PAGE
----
Damien has over 20 years’ experience dealing with complex tax litigation and for the past 10 years has been exclusively involved in litigating with the various Revenue authorities. Damien was named as a leading tax lawyer in 2017 and 2018 editions of Doyle's Guide and has been listed in the Best Lawyers in Australia 2020 edition for the area of Tax Law.
Damien has particular expertise in tax disputes and is based in the Firm’s Brisbane office. A former partner at Ernst and Young law he led the firm's Queensland tax disputes practice. He advises on all aspects of Australian and State revenue disputes as well as complex cross border tax investigations, tax litigation, management of raids by revenue authorities and strategic discussions with tax authorities. More recently Damien has practiced in his own specialised tax disputes and litigation firm.
He is recognised as one of the leading tax advisors and prior to joining with Holding Redlich the firm (Bourke Legal) was recommended by Doyle’s guide as one of the leading tax litigation firms.
He has recently been involved in successful payroll tax litigation against the Queensland revenue authorities. He is a leading authority on trusts and has had considerable success in both the Federal and High court in this area.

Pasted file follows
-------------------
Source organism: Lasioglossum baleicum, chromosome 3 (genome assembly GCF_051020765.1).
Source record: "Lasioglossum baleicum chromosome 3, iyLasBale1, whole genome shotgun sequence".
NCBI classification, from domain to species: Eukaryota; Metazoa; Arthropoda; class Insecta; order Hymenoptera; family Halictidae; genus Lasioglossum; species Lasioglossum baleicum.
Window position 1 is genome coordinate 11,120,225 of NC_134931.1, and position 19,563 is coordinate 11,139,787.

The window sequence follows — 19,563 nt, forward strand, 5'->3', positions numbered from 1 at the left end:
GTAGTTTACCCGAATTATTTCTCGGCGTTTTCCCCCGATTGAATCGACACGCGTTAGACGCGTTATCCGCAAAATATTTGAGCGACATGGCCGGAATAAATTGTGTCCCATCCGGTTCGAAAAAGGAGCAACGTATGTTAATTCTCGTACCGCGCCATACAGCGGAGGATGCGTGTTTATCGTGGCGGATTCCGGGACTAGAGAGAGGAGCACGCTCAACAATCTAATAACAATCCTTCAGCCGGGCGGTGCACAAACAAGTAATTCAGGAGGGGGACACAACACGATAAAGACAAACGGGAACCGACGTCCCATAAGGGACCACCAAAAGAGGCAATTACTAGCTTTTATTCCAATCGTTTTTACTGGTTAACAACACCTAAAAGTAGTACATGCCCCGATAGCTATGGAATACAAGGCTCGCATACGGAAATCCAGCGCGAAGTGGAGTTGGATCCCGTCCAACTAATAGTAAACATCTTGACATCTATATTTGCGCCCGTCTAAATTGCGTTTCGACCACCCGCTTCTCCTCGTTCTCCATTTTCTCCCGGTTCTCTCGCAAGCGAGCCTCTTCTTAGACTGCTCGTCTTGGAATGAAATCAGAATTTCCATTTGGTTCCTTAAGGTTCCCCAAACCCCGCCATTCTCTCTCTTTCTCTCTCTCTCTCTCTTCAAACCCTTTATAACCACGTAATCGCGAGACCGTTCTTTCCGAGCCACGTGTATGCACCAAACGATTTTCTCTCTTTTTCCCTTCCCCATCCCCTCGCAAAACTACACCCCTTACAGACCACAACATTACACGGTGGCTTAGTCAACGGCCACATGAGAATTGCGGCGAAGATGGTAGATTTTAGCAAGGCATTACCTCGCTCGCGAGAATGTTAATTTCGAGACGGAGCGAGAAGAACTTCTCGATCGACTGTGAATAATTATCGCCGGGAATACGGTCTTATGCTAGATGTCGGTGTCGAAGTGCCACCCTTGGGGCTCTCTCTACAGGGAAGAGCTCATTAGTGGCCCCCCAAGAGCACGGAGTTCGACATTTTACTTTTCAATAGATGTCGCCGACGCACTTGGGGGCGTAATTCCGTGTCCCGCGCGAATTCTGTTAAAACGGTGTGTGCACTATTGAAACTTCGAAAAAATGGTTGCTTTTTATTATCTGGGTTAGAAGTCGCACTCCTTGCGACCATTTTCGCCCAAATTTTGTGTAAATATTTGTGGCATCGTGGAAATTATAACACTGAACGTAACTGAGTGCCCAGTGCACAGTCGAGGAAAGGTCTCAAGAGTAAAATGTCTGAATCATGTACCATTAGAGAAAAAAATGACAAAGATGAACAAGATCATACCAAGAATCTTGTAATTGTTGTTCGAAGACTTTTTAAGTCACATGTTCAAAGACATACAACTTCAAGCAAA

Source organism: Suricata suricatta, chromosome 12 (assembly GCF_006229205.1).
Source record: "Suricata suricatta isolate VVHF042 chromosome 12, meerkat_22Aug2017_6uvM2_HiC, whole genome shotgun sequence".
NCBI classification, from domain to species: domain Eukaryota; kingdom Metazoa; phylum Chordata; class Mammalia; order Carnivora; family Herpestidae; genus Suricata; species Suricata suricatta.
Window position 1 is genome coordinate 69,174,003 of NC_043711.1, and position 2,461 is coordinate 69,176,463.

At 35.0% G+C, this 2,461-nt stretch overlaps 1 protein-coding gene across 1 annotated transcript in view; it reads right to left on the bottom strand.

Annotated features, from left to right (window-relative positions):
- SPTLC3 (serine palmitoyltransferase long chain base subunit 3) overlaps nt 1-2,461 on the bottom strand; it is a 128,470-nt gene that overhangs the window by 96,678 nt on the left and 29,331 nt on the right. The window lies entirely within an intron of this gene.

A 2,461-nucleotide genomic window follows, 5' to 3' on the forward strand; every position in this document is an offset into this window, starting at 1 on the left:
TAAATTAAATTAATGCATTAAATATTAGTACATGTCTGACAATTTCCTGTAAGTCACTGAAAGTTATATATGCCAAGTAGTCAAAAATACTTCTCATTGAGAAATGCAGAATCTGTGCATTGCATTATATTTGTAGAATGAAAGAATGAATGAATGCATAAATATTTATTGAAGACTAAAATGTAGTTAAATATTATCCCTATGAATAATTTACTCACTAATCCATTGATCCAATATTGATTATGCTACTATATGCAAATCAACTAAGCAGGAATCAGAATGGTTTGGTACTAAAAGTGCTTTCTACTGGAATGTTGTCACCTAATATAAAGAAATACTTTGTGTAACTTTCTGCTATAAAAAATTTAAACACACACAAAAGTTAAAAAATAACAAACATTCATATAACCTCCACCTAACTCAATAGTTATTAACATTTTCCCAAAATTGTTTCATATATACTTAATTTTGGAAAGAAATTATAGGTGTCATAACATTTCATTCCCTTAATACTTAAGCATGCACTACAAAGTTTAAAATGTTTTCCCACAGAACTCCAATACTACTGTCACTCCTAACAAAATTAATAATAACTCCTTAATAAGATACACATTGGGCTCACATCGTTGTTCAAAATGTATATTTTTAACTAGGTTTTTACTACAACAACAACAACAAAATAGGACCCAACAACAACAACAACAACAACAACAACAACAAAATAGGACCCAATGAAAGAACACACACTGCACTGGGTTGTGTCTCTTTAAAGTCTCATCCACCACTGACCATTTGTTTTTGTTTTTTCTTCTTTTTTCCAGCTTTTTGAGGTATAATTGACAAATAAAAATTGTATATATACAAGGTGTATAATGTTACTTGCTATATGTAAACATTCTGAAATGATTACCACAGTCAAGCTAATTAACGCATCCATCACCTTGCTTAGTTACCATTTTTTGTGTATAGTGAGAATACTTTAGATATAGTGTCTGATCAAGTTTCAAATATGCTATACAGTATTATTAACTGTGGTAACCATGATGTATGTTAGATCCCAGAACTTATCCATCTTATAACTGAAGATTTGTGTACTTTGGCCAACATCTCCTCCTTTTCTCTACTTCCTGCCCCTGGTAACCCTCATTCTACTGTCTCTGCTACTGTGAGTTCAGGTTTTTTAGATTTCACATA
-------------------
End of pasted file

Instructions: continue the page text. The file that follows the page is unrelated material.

Damien is a qualified solicitor and advocate and is a member of the Tax Institute. He is a member of the Queensland Law Society Revenue Committee (which advises the Society on all aspects of State Revenue taxes including stamp duty and payroll) as well as being on the Law Council’s Business Tax law committee – which advises the national body on all aspects of Federal Tax law.
His focus over more recent times has been around negotiated settlements of Tax disputes and particular strategies which bring the ATO to the settlement table at an early stage of proceedings. He has been the principal negotiator in both income tax and GST as well as legal professional privilege disputes for both Small to Medium Enterprises as well as for larger listed corporations.
He has advised on a large range of tax and trust law issues; including the abuse of administrative powers and their review by the Federal Court – a jurisdiction where he has also appeared for taxpayers in both Part IVC disputes and other administrative controversies. He has advised in malicious prosecution proceedings as well as misfeasance in public office by taxation officers (which he also prosecuted).
His current work focus is:
Damien's experience includes the following:
HIGH COURT SPECIAL LEAVE APPLICATION – Fraud/Evasion – Commissioners ability to extend time without providing adequate reasons or any proper foundation.
PAYROLL TAXES – GARNISHEES OF TRUSTEES OF SUPERANNUATION FUND – a successful Application to set aside an attempt made by the Commissioner to intercept funds on the sale of an asset by a SMSF.
Currently the subject of an Appeal by the Commissioner of State Revenue.
PAYROLL TAX GROUPING PROVISIONS – In aligned proceedings with the Garnishee application, the Mewcastle SMSF trustees sought exclusion from a wider group – on various grounds including that the SMSF was not an ‘employer’ and had never carried on a business. The Supreme Court considered the statutory definitions and the regime as intended by the Legislature. The Court considered that it was bound to apply traditional Judicial Review grounds.